25 February 2015 - 05:51
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Why are coaches so important?

One of the biggest hot topics in the League of Legends competitive scene is about a team’s coach, especially whether or not they have one.
Dot Esports
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One of the biggest hot topics in the League of Legends competitive scene is about a team’s coach, especially whether or not they have one. While some of the discussion surrounding coaches is well informed and thoughtful, a lot of people do not seem to grasp why coaches are so instrumental to a team’s success. Here is my personal opinion on why this whole situation has come up now and why coaches are so important.

 

Why Now?

A lot of people are probably wondering why the whole coach situation has come up now, and never before. The reason is quite simple: quite simply, League has evolved. It is more popular now than ever before, and because of that teams have become more and more competitive. In order for a team to remain competitive, they have to evolve. They cannot do the same things and expect to get the same results, as enemy teams will adapt so that they are accustomed to the play style, and know exactly how to play around it. This fact has forced teams to improve themselves and innovate, or be left behind. Not a very appealing alternative as League of Legends keeps growing at a rapid pace.

 

The Outsider

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Scarra is the most obvious example of an outsider; he is now the head coach of CLG after being a player and subsequent coach for Team Dignitas.

One of the most important attributes of a successful team is their ability to coordinate well. Without adequate coordination, a team cannot set up plays such as dives, sneaky ganks, and smoothly fought teamfights. All of these have been shown to be vital to a successful team’s repertoire, and they all require good communication and trust. This trust and communication is only developed as teammates spend time together and bond, becoming equals in the minds of each other (for further reading on this, I recommend reading Doublelift’s interview http://na.lolesports.com/articles/doublelift-i-was-never-born-be-leader). This makes it almost impossible for any teammates to critique each other, as it will cause resentment and turbulence between each other, destroying the vital trust that a good team has between its players. This is where a coach comes in; he/she is an outsider.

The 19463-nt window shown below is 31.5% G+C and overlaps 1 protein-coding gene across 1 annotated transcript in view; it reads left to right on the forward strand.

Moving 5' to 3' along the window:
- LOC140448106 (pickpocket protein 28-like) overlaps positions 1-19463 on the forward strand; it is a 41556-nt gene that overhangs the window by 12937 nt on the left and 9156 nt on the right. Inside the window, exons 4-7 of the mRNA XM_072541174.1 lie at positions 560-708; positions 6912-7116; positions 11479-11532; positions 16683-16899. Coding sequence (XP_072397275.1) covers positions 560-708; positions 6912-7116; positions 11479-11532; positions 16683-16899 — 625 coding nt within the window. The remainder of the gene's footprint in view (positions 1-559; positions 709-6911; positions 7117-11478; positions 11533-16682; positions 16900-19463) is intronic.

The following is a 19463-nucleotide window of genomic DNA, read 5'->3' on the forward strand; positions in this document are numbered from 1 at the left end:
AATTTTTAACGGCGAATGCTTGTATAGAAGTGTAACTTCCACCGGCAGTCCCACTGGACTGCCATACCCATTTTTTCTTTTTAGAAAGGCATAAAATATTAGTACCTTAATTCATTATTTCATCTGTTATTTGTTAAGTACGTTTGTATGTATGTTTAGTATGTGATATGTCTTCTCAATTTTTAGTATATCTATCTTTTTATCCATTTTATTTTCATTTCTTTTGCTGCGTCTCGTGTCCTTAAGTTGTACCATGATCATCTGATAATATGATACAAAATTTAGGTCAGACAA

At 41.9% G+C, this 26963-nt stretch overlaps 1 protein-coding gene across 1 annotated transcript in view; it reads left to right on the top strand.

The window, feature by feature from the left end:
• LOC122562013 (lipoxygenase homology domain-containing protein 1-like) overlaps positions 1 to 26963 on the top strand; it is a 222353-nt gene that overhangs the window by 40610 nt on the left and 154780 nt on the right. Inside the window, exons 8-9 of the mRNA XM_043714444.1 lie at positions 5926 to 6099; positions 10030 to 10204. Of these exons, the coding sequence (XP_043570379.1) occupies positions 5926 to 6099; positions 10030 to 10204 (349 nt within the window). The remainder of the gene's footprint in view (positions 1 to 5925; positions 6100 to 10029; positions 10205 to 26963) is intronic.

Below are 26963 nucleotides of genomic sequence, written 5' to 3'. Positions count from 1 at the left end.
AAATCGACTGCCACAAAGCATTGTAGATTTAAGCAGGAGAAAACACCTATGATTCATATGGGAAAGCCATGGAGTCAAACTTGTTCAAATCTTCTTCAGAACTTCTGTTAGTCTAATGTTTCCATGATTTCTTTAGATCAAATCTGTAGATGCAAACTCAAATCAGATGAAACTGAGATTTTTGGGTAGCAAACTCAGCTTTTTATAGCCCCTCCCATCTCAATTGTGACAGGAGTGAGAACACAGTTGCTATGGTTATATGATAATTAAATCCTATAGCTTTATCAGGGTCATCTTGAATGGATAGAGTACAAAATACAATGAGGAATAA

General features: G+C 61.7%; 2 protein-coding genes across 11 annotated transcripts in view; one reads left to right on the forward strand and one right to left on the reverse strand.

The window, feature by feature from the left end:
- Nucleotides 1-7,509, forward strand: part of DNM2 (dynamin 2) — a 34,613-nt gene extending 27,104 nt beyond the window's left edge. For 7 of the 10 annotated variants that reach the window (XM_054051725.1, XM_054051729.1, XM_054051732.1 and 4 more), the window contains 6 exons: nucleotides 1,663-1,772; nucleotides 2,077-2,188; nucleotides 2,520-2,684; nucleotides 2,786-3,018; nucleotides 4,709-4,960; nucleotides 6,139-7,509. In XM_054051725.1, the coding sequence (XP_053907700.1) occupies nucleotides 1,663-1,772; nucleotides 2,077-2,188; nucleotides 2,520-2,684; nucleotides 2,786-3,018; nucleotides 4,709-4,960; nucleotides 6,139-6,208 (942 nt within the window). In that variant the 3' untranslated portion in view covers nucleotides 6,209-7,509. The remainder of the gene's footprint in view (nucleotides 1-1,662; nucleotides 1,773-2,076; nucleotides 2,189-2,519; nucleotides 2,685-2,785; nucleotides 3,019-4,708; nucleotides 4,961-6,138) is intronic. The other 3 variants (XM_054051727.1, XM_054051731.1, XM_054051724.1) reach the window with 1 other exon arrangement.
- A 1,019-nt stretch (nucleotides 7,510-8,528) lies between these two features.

Withholding unusual teams, it is only an outsider that can properly criticize and call out individual player’s performance as needed. It is easier for an outsider to perceive problems, simply because they do not become completely caught up in the heat of the moment. They have the ability to remove themselves from the situation and face the raw facts of a team’s performance, both their mistakes and their strongpoints. Well, if all you need is an outsider, then why not just have a remote analyst who tells the team what they did right and wrong, and then the players individually fix it? Well, that is not an optimal situation. Many situations can be prevented with a live in coach who is watching not only the team’s matches, but also their every practice. They can foresee problems before they occur and prevent them. It is also easier to understand the team dynamic in person, which makes for better and faster fixes that affect the root cause of the problems, and not just its manifestation. Not only that, but coaches should and do serve as a form of a lightning rod for the players.